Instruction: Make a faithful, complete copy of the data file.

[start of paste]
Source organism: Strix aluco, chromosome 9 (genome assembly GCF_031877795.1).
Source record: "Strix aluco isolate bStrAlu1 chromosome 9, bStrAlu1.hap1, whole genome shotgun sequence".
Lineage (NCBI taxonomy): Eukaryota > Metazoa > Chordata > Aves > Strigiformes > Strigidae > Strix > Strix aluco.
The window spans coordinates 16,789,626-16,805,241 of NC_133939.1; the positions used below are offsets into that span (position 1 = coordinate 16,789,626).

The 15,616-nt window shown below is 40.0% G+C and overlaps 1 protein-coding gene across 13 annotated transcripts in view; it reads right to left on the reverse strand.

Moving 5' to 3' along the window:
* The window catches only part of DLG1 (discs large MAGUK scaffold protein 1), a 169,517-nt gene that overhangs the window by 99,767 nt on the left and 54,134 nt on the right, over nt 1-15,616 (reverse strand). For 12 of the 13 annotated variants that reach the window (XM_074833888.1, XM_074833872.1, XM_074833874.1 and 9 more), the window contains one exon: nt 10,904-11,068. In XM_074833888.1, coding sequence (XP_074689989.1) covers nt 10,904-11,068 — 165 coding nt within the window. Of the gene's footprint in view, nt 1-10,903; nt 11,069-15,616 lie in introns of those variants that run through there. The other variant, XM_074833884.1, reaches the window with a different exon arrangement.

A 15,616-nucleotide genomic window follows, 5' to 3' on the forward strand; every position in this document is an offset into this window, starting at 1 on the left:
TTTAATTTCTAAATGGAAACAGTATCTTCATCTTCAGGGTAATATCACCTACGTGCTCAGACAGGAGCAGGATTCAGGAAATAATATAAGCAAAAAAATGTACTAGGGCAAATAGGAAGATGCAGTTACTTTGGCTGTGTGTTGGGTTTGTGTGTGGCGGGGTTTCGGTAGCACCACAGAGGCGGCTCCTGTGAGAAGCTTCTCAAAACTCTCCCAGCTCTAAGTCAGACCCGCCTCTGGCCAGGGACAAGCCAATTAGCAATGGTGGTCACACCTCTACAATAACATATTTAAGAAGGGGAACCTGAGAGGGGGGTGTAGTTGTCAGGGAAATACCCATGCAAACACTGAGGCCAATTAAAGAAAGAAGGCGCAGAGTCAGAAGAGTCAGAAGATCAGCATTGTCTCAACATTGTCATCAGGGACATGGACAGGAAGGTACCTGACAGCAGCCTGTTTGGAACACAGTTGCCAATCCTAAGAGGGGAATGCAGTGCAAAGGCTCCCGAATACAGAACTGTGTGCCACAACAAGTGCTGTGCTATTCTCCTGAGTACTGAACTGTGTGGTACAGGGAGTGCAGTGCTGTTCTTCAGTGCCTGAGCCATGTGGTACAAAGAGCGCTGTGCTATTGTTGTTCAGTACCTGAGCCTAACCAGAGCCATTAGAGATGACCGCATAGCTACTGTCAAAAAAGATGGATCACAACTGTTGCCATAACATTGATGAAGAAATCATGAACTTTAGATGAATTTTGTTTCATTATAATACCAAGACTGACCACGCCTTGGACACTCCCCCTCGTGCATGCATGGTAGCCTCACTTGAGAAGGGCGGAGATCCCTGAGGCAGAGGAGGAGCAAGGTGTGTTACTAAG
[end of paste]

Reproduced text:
Source organism: Strix aluco, chromosome 9 (genome assembly GCF_031877795.1).
Source record: "Strix aluco isolate bStrAlu1 chromosome 9, bStrAlu1.hap1, whole genome shotgun sequence".
Lineage (NCBI taxonomy): Eukaryota > Metazoa > Chordata > Aves > Strigiformes > Strigidae > Strix > Strix aluco.
The window spans coordinates 16,789,626-16,805,241 of NC_133939.1; the positions used below are offsets into that span (position 1 = coordinate 16,789,626).

The 15,616-nt window shown below is 40.0% G+C and overlaps 1 protein-coding gene across 13 annotated transcripts in view; it reads right to left on the reverse strand.

Moving 5' to 3' along the window:
* The window catches only part of DLG1 (discs large MAGUK scaffold protein 1), a 169,517-nt gene that overhangs the window by 99,767 nt on the left and 54,134 nt on the right, over nt 1-15,616 (reverse strand). For 12 of the 13 annotated variants that reach the window (XM_074833888.1, XM_074833872.1, XM_074833874.1 and 9 more), the window contains one exon: nt 10,904-11,068. In XM_074833888.1, coding sequence (XP_074689989.1) covers nt 10,904-11,068 — 165 coding nt within the window. Of the gene's footprint in view, nt 1-10,903; nt 11,069-15,616 lie in introns of those variants that run through there. The other variant, XM_074833884.1, reaches the window with a different exon arrangement.

A 15,616-nucleotide genomic window follows, 5' to 3' on the forward strand; every position in this document is an offset into this window, starting at 1 on the left:
TTTAATTTCTAAATGGAAACAGTATCTTCATCTTCAGGGTAATATCACCTACGTGCTCAGACAGGAGCAGGATTCAGGAAATAATATAAGCAAAAAAATGTACTAGGGCAAATAGGAAGATGCAGTTACTTTGGCTGTGTGTTGGGTTTGTGTGTGGCGGGGTTTCGGTAGCACCACAGAGGCGGCTCCTGTGAGAAGCTTCTCAAAACTCTCCCAGCTCTAAGTCAGACCCGCCTCTGGCCAGGGACAAGCCAATTAGCAATGGTGGTCACACCTCTACAATAACATATTTAAGAAGGGGAACCTGAGAGGGGGGTGTAGTTGTCAGGGAAATACCCATGCAAACACTGAGGCCAATTAAAGAAAGAAGGCGCAGAGTCAGAAGAGTCAGAAGATCAGCATTGTCTCAACATTGTCATCAGGGACATGGACAGGAAGGTACCTGACAGCAGCCTGTTTGGAACACAGTTGCCAATCCTAAGAGGGGAATGCAGTGCAAAGGCTCCCGAATACAGAACTGTGTGCCACAACAAGTGCTGTGCTATTCTCCTGAGTACTGAACTGTGTGGTACAGGGAGTGCAGTGCTGTTCTTCAGTGCCTGAGCCATGTGGTACAAAGAGCGCTGTGCTATTGTTGTTCAGTACCTGAGCCTAACCAGAGCCATTAGAGATGACCGCATAGCTACTGTCAAAAAAGATGGATCACAACTGTTGCCATAACATTGATGAAGAAATCATGAACTTTAGATGAATTTTGTTTCATTATAATACCAAGACTGACCACGCCTTGGACACTCCCCCTCGTGCATGCATGGTAGCCTCACTTGAGAAGGGCGGAGATCCCTGAGGCAGAGGAGGAGCAAGGTGTGTTACTAAG